What musical moment has impacted your career in this industry most?

I played a wedding in Atlanta a few years back that one of my mentors, Paul Worley was attending. Paul has been the most instrumental figure in my career. The folks I’m working with now, Paul either introduced or encouraged the relationship. Not to mention he has been a trustworthy mentor over the years. He gave me the best advice to date “follow the music, make the best music you can and then the rest will follow you”.  He was blown away by the performance and has since changed my career in amazing ways, I find myself where I am because of that moment and because of him.

Who and what do you attribute to your success as an artist?

I have to honor my family, they always encouraged me to be as creative and “freaky” as I wanted to. An appreciation for free thinking and the arts was cultivated in me by them and that is a big reason why I see the world the way I do. They also taught me hard work, I still don’t know many people as hard working and focused as my mother, she motivates me everyday and actually works with me a lot in my career.

Focus and hard work are crucial ingredients to being an artist, creating the music is the easy part, that just flows out of you, you can’t stop it…it’s the discipline and work ethic however that allow you to translate the art in a tangible form for others and get it out into the world.

Tell us about your new album “The Awakening”, what direction are you going in comparison to “Soul : Music” and “Live at Tree Sound Studios”?

The new album, The Awakening is a completely different approach to songwriting, music, performance, and recording then the previous albums. The Awakening is a collection of songs that I chose with the album’s producer, Shannon Sanders out of about 40 songs that I had written in the last year or two.  I met Shannon through Paul Worley. When I had decided to leave Treesound/Atlanta- Paul was the first person I called. He heard the music I was making post Deep Pocket and instinctively knew that me and Shannon would be a powerful combination, he was right. I met Shannon one morning at the Sylvan Park cafe in Nashville, we spoke for a while and proceeded to spend the rest of day vibing in the studio. It was safe to say we knew from the first meeting we were going to make some inspired music.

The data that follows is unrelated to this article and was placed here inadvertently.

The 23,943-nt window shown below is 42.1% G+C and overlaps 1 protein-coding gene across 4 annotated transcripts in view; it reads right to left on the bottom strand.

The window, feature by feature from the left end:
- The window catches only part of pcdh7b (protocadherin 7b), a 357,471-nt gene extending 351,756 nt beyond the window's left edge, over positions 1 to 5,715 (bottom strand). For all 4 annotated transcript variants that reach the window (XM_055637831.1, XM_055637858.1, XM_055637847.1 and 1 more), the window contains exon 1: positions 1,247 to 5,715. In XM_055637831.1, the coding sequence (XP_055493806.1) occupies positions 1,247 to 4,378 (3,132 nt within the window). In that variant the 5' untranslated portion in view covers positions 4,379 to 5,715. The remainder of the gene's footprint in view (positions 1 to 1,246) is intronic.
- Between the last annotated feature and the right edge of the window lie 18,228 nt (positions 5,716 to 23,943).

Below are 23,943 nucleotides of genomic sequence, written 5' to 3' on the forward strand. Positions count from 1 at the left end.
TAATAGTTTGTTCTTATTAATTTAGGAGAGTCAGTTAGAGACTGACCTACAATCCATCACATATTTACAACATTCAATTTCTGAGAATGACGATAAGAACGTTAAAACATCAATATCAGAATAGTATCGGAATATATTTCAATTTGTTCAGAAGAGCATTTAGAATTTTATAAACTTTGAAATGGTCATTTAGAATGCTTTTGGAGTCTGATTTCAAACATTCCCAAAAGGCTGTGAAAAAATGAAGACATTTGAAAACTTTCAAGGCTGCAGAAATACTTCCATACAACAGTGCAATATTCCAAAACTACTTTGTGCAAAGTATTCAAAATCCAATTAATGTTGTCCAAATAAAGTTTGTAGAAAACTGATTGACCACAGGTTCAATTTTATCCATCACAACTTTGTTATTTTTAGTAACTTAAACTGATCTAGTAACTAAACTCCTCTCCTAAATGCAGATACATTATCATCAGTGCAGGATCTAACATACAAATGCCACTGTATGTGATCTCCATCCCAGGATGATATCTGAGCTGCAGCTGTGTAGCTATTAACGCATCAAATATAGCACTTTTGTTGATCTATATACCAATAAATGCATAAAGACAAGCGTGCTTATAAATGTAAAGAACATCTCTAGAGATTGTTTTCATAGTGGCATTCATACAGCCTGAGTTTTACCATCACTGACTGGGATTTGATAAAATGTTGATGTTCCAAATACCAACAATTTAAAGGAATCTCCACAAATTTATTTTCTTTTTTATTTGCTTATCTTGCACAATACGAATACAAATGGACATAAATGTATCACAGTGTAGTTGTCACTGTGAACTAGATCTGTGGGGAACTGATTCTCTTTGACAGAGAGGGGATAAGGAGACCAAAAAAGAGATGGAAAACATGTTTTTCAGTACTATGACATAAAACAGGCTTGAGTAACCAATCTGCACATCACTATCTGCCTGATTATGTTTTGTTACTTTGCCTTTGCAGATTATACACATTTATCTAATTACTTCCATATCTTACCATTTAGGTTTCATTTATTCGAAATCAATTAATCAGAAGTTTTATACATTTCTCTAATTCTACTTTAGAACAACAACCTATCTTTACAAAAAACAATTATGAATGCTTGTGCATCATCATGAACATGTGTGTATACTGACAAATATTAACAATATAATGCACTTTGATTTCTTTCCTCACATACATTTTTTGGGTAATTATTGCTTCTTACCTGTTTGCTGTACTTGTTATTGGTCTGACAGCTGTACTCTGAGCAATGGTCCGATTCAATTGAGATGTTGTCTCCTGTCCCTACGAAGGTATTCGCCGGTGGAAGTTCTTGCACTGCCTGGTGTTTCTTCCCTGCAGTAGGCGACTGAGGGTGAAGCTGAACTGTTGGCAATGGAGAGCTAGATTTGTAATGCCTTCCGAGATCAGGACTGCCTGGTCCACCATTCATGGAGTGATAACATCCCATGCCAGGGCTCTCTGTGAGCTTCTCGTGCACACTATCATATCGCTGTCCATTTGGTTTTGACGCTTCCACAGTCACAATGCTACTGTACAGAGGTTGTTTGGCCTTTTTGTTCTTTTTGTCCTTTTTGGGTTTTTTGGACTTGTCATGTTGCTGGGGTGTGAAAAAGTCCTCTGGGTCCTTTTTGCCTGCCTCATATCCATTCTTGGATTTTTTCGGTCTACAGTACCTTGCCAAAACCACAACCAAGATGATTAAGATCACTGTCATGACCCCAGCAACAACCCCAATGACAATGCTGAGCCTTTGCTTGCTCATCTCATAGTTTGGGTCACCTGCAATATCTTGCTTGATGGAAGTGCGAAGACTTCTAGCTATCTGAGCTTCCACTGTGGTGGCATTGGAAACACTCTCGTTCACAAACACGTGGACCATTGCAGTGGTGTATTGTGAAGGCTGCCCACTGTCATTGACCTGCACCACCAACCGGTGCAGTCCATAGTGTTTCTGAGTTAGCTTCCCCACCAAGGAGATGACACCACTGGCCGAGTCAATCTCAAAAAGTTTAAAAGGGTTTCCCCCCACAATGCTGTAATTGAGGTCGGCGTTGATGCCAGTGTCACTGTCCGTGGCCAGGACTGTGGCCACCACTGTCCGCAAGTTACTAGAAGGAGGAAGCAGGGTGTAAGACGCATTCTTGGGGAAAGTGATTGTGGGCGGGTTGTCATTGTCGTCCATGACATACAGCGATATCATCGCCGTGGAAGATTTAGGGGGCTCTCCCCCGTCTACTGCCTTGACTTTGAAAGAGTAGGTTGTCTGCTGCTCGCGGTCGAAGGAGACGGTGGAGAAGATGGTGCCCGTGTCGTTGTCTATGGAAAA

The songs we chose are all songs that speak to the message of “Awakening”. This is a big theme in my life right now, and the world I would say. These songs all carry with them a positive and inspired framework, but are packaged by Shannon’s undeniable “bump factor” and smoothness. We co wrote every song on the album, whereas the previous albums I was the only lyricist. These new songs have had a lot of time spent on each one to really tailor a sound that is unique to who I am and all my influences, drawing on soul, hip hop, world music,R&B, funk, and gospel. I’ve never made an album like this, Shannon is an acclaimed producer (won 2 Grammys/produced for India Arie, John Legend, Pink) so I really surrendered a lot of the process in this album and in turn ended up making the music I’ve been wanting to make my whole life. That’s what happens when you surrender I guess, and that was part of the awakening for me. This album has a clear message and I love that.

Please give some love to all the talented musicians that you work with and fondly call Deep Pocket.

I’ve been blessed to work with a lot of amazing artists and musicians, as well as had some great teams around me and continue to do so. Part of the beauty of Deep Pocket was the team element. It was alike a well oiled machine when it was going strong, everyone had a job in the band more then just showing up to play their instrument. For instance Ben Didelot the bass player would also be the one to send out promo for shows, Ryan Burns the piano player would also take care of tour van maintenance, this is was a great model and though we had a huge learning curve and there was a lot of trial and error, it was great example of a band sustaining itself. Traveling together as close as we did and sacrificing the way we all did for years for the vision we shared came through in the music in a lot of ways because you eventually start just completing peoples sentences musically so to speak on stage, and we had some incredible performances because of this.